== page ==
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Eugenics Compensation Bill Moves Forward

http://66.225.205.104/JR20120523.mp3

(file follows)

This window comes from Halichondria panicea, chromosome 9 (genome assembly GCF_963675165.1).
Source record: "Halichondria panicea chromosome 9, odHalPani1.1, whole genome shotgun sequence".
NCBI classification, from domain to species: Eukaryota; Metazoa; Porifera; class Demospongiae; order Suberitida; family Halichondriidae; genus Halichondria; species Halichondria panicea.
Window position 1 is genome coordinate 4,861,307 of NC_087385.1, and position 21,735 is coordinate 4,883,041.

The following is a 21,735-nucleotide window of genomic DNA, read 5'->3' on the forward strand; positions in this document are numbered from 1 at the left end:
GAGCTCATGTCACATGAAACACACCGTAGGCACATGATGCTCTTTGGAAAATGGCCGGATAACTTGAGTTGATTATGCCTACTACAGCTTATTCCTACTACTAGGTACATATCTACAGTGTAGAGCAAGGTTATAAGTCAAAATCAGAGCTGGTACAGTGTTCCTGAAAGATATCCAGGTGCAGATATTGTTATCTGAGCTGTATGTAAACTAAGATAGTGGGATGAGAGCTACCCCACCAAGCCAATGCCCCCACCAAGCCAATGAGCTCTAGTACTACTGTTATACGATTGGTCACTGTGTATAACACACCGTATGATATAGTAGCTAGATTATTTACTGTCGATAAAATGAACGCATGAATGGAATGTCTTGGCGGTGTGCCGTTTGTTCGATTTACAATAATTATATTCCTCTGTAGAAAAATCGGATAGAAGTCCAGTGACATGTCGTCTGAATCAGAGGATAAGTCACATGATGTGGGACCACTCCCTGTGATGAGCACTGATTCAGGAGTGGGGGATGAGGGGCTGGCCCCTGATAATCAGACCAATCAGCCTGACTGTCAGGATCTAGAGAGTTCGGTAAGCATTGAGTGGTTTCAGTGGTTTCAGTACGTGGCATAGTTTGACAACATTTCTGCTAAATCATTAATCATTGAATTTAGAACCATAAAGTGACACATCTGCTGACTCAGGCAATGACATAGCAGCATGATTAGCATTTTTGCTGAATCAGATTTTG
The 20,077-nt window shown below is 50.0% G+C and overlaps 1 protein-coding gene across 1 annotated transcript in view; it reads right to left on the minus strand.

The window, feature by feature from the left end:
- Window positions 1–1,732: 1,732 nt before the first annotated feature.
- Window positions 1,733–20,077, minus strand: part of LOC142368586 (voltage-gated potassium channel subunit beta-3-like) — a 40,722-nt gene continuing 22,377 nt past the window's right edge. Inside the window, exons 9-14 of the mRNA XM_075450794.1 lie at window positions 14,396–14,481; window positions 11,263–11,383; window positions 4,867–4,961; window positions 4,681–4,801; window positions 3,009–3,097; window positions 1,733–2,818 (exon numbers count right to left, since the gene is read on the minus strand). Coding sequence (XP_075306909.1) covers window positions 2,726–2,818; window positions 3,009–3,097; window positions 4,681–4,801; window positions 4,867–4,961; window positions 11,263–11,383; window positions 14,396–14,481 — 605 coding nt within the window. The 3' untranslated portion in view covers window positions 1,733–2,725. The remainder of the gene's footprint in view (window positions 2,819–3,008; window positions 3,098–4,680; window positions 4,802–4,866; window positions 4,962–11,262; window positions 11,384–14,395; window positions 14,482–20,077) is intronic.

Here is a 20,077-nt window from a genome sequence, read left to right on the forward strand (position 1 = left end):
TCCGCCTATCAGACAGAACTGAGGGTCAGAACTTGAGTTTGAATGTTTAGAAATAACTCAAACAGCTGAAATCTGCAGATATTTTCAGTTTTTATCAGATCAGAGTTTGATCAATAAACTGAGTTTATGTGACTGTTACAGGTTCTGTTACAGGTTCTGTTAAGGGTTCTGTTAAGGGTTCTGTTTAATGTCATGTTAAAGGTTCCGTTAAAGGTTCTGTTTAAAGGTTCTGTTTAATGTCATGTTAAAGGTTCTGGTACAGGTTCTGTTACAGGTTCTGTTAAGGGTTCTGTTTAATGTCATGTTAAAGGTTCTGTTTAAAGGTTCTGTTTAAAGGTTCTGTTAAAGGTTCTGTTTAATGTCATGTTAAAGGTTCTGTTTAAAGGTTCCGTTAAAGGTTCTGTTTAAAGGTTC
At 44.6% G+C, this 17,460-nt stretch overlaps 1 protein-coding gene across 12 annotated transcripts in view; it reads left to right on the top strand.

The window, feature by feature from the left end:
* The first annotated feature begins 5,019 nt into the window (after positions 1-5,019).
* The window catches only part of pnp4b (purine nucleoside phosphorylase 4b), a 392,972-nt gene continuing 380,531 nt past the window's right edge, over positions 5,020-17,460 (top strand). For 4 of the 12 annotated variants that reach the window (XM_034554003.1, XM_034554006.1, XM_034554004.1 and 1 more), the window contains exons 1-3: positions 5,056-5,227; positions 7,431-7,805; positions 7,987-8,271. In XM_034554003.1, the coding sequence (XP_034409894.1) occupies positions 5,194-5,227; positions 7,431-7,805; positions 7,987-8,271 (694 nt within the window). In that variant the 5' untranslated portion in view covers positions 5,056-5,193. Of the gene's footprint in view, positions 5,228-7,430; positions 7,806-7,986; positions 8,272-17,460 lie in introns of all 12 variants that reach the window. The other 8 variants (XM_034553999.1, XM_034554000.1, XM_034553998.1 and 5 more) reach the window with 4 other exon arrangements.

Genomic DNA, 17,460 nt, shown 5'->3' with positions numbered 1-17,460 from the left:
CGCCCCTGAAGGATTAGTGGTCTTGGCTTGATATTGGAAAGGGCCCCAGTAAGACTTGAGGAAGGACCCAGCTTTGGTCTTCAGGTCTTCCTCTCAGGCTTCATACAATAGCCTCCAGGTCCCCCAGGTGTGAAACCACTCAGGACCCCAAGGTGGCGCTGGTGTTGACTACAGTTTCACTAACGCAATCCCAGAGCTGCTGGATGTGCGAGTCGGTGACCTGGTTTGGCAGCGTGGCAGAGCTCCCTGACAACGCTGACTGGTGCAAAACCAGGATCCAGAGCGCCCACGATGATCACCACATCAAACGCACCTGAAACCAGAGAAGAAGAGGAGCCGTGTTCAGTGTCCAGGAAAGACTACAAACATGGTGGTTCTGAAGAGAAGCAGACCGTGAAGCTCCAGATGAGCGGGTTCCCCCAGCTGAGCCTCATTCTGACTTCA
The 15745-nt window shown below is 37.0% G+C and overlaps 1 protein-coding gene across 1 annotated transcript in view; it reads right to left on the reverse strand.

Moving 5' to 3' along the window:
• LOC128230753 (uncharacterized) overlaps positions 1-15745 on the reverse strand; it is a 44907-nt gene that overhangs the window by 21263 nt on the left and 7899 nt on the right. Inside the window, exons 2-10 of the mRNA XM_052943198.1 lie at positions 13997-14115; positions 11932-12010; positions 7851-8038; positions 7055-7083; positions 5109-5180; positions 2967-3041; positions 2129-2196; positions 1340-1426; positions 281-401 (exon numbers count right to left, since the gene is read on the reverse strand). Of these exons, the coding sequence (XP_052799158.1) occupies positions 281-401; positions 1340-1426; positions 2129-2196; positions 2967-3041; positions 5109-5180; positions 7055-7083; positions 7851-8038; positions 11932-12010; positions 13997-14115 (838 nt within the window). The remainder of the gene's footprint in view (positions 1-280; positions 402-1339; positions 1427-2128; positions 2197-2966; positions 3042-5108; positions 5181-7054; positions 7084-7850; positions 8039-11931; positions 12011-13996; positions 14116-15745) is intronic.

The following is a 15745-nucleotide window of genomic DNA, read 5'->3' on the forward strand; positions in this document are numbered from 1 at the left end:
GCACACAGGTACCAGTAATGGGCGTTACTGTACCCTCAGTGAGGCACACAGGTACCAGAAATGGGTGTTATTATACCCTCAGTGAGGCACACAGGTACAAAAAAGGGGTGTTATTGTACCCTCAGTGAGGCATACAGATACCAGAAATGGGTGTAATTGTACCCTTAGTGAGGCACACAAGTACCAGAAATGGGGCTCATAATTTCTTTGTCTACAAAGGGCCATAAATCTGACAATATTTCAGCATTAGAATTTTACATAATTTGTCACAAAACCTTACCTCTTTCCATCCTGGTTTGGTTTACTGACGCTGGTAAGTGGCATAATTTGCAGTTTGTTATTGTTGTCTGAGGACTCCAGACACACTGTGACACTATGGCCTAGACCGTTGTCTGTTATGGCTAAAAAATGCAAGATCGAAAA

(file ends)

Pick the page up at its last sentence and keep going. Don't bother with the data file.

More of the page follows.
Representative Larry Womble greets the granddaughter of a eugenics victim. A legislative committee yesterday gave near unanimous support to a measure that would compensate victims of North Carolina's forced sterilization program. The move was a coup for one Forsyth County Democrat who's spent 10 years trying get such a bill passed. Representative Larry Womble hadn't been to the State Capitol since late last year when he was seriously injured in a car accident. But he wouldn't miss yesterday's meeting- even if it meant arriving in a wheelchair with both legs held straight by braces. When it came time for him to address his colleagues on the House Judiciary Committee, he choked back tears. "This is not a perfect bill, but it is a bill that separates North Carolina from the rest of the world," said Womble. "This is a proud day." The bill would make North Carolina the first to compensate victims of state-sponsored sterilization. Some 7,600 people were rendered sterile - often against their will - by order of the North Carolina Eugenics Board. Womble's bill would pay $50,000 to living victims. It carries a price tag of $10 million dollars and the influential backing of Republican House Speaker Thom Tillis, who has vowed to get the bill considered during the current legislative session. More than 50 other lawmakers from both parties have now signed on to co-sponsor it - which boggles Womble. "In the early years, it was hard to get people to support this," said Womble. "It's a 180 degree turnaround." For all it's taken to get to this point, Womble's bill got very little debate among committee members during the meeting yesterday, aside from a pointed exchange between Republican Representative George Cleveland and House Majority Leader Paul Stam. "The Eugenics program was despicable to say the best for it," began Cleveland. "But everything I read and everyone I talk make it sound like it was North Carolina's problem and only North Carolina. The eugenics program was a worldwide movement. I personally have a problem with compensation. People today paying for something that happened in the past, I don't think it's correct." "We cannot fix all the problems of the past, we cannot go back and change history," countered Stam, who is also a sponsor of the compensation bill. "But living amongst us are 1000 or 2000 people who today suffer because their bodies have been changed, invaded against their will by an act of an agency of the state of North Carolina. We can fix this. We can't fix their bodies, but we can pay compensation and we ought to do it so they can enjoy it before they die." Mecklenburg County Republican Ric Killian piped up too, saying he thought compensation of eugenics victims should be handled by the courts, not the legislature. "I just simply think it's the wrong venue for what we're trying to accomplish, and therefore I will also be voting against this," said Killian. Cleveland and Killian were in the minority on the committee of several dozen lawmakers. A voice vote in support of compensating sterilization victims was nearly unanimous. Afterward, Elaine Riddick wept. During this 10 year effort to get compensation for eugenics victims, she has been one of the most vocal - sterilized by the state when she was just 14. Riddick cried that the bill had passed the committee. And she cried that it wasn't unanimous. For her, any opposition to the measure is an endorsement of eugenics. "You want to think we live in a better world," she said, through tears. "And it's not fair that people think like that, I'm so crushed that they still think the same way." The eugenics compensation bill still needs the approval of two more committees before it goes to a vote on the House Floor. If it passes there, the Senate will take it up. Governor Bev Perdue has promised to sign it.